Sunday, 4 August 2013

Stuff I like Sunday: Of Monsters and Men, Metric

Gosh is it that time of day already? I've spent almost all day putting together flatpack furniture and moving things around my room to make it look more like a twenty-something's bedroom and less like a closing down sale in a next-millennium antiques shop. I have still not figured out where my extensive collection of Doctor Who figures is going to live, but perhaps I should wait until I find out whether I will need room for expansion after today's announcement.

As anybody who knows me in real life has probably guessed, I definitely have some Things to Say about said announcement, but honestly today I am tired of that sort of nonsense. And Sunday is a day for unapologetic fangirling! So, combining the themes of "I spent all day putting up a flatpack wardrobe" and "things I really really like", here are gushing reviews of the two things I have been listening to a lot to get me through the day. Both are female-fronted! And in more than just a figureheady "we would like to sell albums to teenage girls, here is a song I wrote for a woman now sing it" way.

First is "Of Monsters and Men", who, like Kerry Katona, come all the way from Iceland!

Apologies to my international audience for this completely impenetrable joke.
Nah not the supermarket really, they're from the country Iceland, the one with the volcanoes and the population smaller than Luxembourg.

So they have more excuse than most bands to take posey nature pictures...
So I am unapologetically not a music journalist. In fact, having spent many of my high school years being a Girlfriend to a Boy in a Band, I have found myself with a mild allergy to the entire scene of Supercool Musical People. Needless to say being a Girlfriend and not a person in my own right did not really suit me, but being a person in your own right in Boy in a Band World involved more effort and talent and inherent coolness than I could muster. The combination of not liking things I am not automatically good at and accepted into, and the mildly traumatising nature of anything that happens at high school, means that knowing things about music all just feels a bit inherently depressing for some reason. But anyway, now I am a single accordion-playing feminist so perhaps it is time to move on! I'll start by reading the Wikipedia page of this band I like.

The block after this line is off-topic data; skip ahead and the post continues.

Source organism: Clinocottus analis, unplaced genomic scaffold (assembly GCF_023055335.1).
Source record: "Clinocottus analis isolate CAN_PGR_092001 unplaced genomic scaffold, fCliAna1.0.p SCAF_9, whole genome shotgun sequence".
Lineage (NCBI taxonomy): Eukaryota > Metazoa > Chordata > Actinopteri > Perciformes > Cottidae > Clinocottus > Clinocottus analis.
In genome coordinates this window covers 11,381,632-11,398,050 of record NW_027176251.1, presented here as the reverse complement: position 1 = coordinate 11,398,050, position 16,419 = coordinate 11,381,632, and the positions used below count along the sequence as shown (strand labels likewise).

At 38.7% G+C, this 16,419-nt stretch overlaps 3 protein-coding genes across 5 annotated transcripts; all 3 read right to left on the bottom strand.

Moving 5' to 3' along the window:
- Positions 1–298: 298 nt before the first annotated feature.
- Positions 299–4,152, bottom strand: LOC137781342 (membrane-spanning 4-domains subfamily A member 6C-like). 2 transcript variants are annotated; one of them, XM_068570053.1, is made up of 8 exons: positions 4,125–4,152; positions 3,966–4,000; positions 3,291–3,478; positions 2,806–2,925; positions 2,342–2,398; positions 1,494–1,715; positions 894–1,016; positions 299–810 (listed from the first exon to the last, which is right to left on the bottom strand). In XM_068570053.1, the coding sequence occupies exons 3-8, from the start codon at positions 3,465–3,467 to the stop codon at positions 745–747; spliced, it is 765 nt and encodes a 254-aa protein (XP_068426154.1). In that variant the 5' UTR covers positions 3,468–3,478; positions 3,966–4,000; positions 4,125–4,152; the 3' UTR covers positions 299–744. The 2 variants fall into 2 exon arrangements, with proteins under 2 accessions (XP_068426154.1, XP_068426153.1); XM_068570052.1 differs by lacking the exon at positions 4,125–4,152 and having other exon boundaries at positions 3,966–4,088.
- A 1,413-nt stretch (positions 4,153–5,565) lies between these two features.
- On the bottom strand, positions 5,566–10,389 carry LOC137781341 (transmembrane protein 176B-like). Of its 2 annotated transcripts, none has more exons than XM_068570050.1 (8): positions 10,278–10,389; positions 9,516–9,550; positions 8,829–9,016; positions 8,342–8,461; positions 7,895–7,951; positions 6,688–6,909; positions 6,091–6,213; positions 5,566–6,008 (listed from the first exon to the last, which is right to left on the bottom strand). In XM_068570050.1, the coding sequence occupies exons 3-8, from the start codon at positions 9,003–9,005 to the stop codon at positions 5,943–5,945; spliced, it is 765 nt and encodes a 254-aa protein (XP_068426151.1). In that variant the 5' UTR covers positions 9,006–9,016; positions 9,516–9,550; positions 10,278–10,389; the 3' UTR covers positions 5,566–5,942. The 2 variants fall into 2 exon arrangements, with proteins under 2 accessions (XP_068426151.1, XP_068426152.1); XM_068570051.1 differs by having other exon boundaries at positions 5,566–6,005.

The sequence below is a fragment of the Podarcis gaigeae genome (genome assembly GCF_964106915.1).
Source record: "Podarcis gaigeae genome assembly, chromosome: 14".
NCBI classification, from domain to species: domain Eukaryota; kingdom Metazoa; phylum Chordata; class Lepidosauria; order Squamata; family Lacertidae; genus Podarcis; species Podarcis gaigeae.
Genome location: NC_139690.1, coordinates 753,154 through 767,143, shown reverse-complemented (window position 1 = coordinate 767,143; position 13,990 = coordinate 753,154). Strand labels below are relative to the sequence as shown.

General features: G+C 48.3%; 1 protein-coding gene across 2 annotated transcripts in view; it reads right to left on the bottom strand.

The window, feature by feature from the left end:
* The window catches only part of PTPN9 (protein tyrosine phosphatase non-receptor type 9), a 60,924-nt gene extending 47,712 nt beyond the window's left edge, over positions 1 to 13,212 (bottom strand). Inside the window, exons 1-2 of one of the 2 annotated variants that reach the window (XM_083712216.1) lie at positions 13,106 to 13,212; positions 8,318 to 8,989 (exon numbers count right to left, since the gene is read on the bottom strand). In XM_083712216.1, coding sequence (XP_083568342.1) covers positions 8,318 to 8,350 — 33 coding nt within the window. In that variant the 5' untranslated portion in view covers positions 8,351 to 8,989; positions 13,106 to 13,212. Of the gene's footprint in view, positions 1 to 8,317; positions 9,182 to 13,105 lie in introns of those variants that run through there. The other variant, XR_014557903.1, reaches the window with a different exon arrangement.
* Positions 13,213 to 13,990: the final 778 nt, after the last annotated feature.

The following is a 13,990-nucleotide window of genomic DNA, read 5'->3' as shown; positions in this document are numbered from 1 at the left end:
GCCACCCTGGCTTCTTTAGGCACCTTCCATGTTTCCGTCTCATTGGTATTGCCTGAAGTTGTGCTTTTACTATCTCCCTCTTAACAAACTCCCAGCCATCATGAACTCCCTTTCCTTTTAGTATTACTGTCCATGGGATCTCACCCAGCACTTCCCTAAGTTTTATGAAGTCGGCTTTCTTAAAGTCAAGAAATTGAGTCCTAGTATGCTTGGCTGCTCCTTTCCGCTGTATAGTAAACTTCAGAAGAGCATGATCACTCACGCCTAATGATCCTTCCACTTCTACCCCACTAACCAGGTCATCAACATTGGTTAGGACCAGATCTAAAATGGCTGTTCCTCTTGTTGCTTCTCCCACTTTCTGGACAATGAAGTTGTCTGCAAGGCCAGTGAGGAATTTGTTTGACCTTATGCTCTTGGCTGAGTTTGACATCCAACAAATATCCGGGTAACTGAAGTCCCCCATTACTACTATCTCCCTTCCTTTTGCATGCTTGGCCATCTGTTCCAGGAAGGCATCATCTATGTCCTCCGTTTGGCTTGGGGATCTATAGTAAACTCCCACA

Of Monsters and Men! Their lead singer is that epic woman on the right and she is called Nanna Bryndís Hilmarsdóttir because people from Iceland have epic names with gendered surnames that I am not inherently enamoured about but because it's feminine and Viking I am wholeheartedly behind that name in general. She plays the guitar, and another one of them (the one called Raggi, probably but not definitely the one in the leather jacket, not looking it up because men, pah) plays the guitar and sings also so they can sing awesome duets like Little Talks. They are quite new and therefore only have one album, My Head is an Animal (that's a Spotify link Eff Why Eye) but it is brilliant slightly-but-not-overly twee folky guitar stuff. Also they have an accordion which is like plus a million points and the only way it could possibly be better is if Nanna Hilmarsdottir played the accordion. Unfortunately, their accordion player left the band to go to university instead, but they have a session playing accordion for when they go on adventures tour.